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First New Luxembourg homes OK’d PDF Print E-mail
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Written by CAROL POMEDAY   
Wednesday, 23 October 2013 18:29

Energy-efficient designs intended to reflect style of European residences

    The first two houses to be built in the New Luxembourg subdivision in Belgium received high praise from the Plan Commission Tuesday.

    Mike Speas of Timberlake Development in Port Washington presented plans for  two-story houses that are about 1,400 and 1,500 square feet to be built at 136 and 138 Peter Thein Ave.

    The three-bedroom, two-bathroom, high-energy-efficient structures will have loft bonus rooms on the top level, basements and attached two-car garages.

    “The idea is to build extremely well-tailored homes with metal roof systems and 50-year siding that will last,” Speas said.

    “The focus is on quality, durability and longevity — kind of a European model. Our focus has long been on preservation, efficiency and sustainability, but this time we’re tailoring it to a neighborhood.”

    The houses, which will have porches and steep-peaked roofs, will have different designs. The 1,500-square-foot house will have a longer front porch entrance and a driveway with a narrow grass strip down the center to a garage in back of the house. The smaller house will have a stepped-back, smaller front porch entrance, a dormer for the loft bonus room and a side garage.

    The major living spaces, including the three bedrooms, are on the first floor, Speas said. The houses will have French windows, raised front planters, back patios and courtyards.

    Future houses will include ranch and two-story styles, he said. Some will have detached garages with loft rooms. All will have basements, some with egress windows, Speas said.

    The colors for the homes will be chosen from a palette developed by Kate Ansay, daughter of Mike Ansay, developer of the mixed-use subdivision that will feature architectural details used in Luxembourg.  She also assisted in the house and site plans.

    “They’re earthy tones with darker cedar garage doors,” Speas said. “The garages are mostly hidden. If the garage is seen from the road, we will dress it up with windows.”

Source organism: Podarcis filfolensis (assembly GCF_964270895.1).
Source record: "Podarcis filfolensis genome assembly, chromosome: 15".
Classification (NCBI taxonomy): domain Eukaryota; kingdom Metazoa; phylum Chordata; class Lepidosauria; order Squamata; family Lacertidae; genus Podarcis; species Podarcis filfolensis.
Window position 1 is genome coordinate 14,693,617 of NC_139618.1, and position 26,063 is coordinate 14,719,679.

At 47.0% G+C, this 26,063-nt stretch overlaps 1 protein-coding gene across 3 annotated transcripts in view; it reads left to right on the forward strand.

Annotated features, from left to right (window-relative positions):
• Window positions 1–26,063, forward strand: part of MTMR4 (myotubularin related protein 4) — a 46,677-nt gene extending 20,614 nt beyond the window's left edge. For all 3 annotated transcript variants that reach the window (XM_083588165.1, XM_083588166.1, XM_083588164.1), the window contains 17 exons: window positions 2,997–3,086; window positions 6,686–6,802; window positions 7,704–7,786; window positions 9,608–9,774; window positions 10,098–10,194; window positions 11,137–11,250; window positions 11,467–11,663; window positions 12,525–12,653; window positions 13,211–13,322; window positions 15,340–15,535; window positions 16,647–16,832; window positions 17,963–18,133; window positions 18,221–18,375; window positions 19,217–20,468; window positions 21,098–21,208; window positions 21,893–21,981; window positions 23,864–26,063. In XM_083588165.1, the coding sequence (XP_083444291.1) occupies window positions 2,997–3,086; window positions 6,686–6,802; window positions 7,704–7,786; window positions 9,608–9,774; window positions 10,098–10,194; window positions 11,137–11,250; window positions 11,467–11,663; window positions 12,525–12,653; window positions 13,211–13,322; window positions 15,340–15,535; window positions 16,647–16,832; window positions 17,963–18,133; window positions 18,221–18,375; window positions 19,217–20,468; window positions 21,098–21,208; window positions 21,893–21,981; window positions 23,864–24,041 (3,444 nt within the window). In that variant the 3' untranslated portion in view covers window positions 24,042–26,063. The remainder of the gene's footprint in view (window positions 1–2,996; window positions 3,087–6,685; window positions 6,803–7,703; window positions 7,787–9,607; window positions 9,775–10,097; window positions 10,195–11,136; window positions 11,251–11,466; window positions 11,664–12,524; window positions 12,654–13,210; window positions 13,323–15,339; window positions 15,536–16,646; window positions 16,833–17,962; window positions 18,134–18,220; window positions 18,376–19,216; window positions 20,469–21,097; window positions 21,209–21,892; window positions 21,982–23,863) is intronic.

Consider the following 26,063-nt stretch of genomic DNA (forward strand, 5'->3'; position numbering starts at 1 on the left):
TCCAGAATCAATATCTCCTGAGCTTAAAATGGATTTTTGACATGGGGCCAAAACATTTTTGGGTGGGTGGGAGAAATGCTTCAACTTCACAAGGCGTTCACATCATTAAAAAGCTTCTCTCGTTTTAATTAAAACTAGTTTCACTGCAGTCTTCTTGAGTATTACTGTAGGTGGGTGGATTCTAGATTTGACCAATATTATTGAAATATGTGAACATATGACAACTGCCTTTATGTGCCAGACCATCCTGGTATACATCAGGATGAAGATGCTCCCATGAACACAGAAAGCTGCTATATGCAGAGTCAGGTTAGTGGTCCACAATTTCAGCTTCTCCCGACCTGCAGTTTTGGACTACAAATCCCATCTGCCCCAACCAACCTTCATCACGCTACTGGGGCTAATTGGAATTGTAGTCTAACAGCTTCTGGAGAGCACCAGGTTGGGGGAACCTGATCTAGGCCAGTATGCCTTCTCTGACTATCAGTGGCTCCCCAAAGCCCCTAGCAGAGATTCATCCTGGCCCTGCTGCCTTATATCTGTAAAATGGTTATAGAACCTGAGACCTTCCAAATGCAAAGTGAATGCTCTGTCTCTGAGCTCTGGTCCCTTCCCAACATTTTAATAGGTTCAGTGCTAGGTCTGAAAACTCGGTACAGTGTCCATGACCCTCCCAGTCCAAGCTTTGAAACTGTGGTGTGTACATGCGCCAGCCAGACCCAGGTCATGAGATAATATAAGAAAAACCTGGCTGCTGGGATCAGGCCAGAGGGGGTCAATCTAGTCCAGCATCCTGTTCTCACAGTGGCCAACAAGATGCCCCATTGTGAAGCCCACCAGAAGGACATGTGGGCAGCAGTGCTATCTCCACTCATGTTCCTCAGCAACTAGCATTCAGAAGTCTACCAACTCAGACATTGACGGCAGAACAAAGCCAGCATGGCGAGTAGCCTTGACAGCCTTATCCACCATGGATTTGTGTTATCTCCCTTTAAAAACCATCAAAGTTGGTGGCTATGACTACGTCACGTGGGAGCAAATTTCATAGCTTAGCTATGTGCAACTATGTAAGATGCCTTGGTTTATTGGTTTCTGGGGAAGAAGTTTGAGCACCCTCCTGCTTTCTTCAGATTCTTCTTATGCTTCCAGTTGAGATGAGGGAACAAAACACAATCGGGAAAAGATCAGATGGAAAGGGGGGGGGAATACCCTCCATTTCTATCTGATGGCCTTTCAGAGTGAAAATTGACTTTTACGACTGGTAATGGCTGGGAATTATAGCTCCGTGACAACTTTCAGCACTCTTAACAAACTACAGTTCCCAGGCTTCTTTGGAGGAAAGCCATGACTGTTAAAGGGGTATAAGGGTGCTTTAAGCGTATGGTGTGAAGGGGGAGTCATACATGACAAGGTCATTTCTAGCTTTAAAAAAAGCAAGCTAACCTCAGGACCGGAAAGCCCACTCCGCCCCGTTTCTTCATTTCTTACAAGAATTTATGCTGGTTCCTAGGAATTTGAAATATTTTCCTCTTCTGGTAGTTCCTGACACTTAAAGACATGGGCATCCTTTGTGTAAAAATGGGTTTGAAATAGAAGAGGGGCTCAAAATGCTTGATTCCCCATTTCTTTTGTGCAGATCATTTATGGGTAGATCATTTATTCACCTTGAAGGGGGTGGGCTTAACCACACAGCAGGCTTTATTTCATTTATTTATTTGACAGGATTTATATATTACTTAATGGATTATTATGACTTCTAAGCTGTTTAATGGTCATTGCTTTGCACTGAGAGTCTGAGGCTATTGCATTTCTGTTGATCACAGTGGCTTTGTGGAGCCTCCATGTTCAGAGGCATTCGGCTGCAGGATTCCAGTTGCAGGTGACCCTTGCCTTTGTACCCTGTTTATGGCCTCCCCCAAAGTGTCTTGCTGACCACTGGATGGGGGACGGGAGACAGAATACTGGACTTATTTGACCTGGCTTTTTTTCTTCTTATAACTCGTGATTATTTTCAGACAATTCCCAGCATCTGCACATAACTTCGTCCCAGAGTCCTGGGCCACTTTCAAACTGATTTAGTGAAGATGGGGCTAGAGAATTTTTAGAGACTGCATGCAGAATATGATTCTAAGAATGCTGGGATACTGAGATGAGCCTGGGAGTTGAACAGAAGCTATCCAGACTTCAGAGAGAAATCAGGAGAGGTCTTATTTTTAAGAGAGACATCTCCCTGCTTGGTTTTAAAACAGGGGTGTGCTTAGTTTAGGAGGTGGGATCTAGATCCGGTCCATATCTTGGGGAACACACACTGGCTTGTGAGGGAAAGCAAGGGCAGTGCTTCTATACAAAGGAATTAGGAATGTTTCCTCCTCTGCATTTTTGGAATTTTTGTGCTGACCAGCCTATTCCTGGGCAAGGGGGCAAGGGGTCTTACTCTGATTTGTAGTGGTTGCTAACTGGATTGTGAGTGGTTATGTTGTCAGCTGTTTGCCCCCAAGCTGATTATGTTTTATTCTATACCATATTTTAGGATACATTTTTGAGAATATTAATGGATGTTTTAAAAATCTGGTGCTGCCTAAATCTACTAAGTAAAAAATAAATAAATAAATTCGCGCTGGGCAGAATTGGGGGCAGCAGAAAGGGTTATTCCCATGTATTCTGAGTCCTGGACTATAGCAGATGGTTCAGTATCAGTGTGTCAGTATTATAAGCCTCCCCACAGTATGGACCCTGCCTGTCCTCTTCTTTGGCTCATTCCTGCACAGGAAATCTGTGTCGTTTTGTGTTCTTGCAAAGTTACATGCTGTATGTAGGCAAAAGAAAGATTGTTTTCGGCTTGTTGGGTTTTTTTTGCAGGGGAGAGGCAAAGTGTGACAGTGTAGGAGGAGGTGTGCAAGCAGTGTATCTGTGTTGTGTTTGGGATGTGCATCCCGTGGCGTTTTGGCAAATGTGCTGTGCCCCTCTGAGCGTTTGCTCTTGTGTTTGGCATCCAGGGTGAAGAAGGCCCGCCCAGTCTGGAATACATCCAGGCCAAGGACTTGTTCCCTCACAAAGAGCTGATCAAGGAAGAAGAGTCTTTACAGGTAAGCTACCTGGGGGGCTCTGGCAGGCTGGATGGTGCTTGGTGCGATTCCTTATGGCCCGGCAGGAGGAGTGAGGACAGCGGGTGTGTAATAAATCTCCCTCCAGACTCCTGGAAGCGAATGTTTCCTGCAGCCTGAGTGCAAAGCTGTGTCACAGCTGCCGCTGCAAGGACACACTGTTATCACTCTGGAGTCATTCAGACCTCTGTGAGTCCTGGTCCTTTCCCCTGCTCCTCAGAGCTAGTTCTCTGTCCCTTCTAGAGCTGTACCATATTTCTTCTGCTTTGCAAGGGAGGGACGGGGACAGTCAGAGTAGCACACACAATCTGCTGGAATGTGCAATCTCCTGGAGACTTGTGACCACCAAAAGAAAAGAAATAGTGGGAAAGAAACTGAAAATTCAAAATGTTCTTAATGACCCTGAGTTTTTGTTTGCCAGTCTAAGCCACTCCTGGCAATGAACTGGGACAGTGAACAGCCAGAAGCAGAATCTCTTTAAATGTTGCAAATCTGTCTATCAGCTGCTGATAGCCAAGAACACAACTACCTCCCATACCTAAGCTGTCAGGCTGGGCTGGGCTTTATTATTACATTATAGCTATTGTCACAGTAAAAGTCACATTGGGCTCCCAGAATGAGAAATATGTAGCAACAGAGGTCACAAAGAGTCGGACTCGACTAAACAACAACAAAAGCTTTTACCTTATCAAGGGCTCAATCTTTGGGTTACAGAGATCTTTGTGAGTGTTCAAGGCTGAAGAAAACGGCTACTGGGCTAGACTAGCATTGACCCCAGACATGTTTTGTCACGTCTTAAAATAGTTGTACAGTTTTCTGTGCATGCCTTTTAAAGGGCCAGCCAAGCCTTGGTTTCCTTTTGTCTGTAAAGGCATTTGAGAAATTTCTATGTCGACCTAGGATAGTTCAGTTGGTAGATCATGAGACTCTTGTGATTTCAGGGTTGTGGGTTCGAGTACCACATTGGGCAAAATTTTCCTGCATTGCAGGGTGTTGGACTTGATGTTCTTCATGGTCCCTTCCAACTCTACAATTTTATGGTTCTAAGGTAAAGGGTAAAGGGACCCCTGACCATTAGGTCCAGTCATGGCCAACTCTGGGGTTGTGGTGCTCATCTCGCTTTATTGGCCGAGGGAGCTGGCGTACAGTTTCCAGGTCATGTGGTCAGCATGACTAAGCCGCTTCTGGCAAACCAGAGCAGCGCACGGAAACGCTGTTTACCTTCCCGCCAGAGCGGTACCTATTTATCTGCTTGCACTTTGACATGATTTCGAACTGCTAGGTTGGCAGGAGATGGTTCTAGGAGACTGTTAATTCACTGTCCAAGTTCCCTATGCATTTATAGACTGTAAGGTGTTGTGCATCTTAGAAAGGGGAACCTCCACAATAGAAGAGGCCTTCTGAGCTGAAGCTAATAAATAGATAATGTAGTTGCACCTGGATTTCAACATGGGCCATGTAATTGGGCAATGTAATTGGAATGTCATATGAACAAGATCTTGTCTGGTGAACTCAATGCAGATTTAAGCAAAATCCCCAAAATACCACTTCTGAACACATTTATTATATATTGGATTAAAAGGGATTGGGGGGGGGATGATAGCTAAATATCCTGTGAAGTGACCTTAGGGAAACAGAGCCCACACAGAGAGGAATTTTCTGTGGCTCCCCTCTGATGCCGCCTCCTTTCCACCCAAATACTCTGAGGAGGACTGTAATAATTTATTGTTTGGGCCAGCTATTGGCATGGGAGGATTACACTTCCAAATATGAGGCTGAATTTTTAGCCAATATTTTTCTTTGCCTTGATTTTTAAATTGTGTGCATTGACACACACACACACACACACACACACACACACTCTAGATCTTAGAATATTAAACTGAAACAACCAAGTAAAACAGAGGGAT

Commission members praised the plans and voiced no concerns.

    “I like the looks of the houses and the front porch effect,” Trustee Clem Gottsacker said. “It seems like houses are getting away from porches. I like them.”

    The first two houses, which Speas said will sell for about $200,000 depending upon final construction costs, are being built as models to show people what is available. He expects future houses to be presold.

    “Our best marketing will be having people see them. That  sells them,” Speas said.     “Every time we did that, the houses sold immediately.”

    The houses will be part of the Focus on Energy initiative with an energy expert certifying efficiency ratings, Speas said.

    Village President Richard Howells said he was impressed when he went through a house Speas built in Port Washington similar to the ones that will be built in Belgium.

    “The one I saw had that extra room that I thought would be great for anything you want — a man-cave or a she-cave,” Howells said.

    The house Howells toured is the same as the larger one presented to the commission, Speas said.

    Kate Ansay, who designed the interior of the Village Hall that will be built in the subdivision’s village square, told the commission, “I’m a fan of the product and I hope everything goes smoothly. The energy piece is huge, very huge.”

    Speas said he hopes to start digging this month and have the houses enclosed by the end of the year with completion in April or May.

    “We’ll dig as soon as we get permit approval. I have an excavator lined up, and we’re ready to go,” Speas said.

    “We want them to be ready in early spring when people are looking to buy.”

    Howells said Neil Tiziani, real estate director for Ansay Development Corp., told him Tuesday the deed to the land should be transferred to Speas within two weeks.

    The Village Board has approved nine residential lots in the first phase of the 40-acre, mixed-use New Luxembourg subdivision, which includes a village square.

    In addition to the Village Hall, the square, which will be built around a central mall, will include the Luxembourg American Cultural Center, a community center, art center and commercial buildings.

    Mike Ansay, who donated the lot and $600,000 for the Village Hall, also plans to donate the mall and two streets leading into the square to the village, which will maintain them.

    The Village Board is expected to approve an agreement for the mall donation during a 5 p.m. board meeting Thursday, Oct. 24.


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